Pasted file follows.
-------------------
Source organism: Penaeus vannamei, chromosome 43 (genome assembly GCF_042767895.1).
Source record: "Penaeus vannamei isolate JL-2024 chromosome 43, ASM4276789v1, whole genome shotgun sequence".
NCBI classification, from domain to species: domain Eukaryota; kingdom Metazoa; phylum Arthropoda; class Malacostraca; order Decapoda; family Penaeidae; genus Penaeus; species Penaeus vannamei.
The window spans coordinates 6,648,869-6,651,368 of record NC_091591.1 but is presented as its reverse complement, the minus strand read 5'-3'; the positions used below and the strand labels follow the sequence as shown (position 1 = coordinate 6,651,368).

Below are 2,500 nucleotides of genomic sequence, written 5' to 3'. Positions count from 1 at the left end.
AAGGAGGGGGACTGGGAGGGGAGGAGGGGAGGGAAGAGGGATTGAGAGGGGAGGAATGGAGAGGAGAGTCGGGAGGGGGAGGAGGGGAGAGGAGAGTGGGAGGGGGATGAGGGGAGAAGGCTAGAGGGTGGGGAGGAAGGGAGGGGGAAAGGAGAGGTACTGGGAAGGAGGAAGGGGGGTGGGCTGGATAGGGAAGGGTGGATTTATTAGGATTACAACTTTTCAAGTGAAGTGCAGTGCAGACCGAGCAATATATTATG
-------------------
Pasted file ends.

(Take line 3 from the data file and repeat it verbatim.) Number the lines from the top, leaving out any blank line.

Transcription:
NCBI classification, from domain to species: domain Eukaryota; kingdom Metazoa; phylum Arthropoda; class Malacostraca; order Decapoda; family Penaeidae; genus Penaeus; species Penaeus vannamei.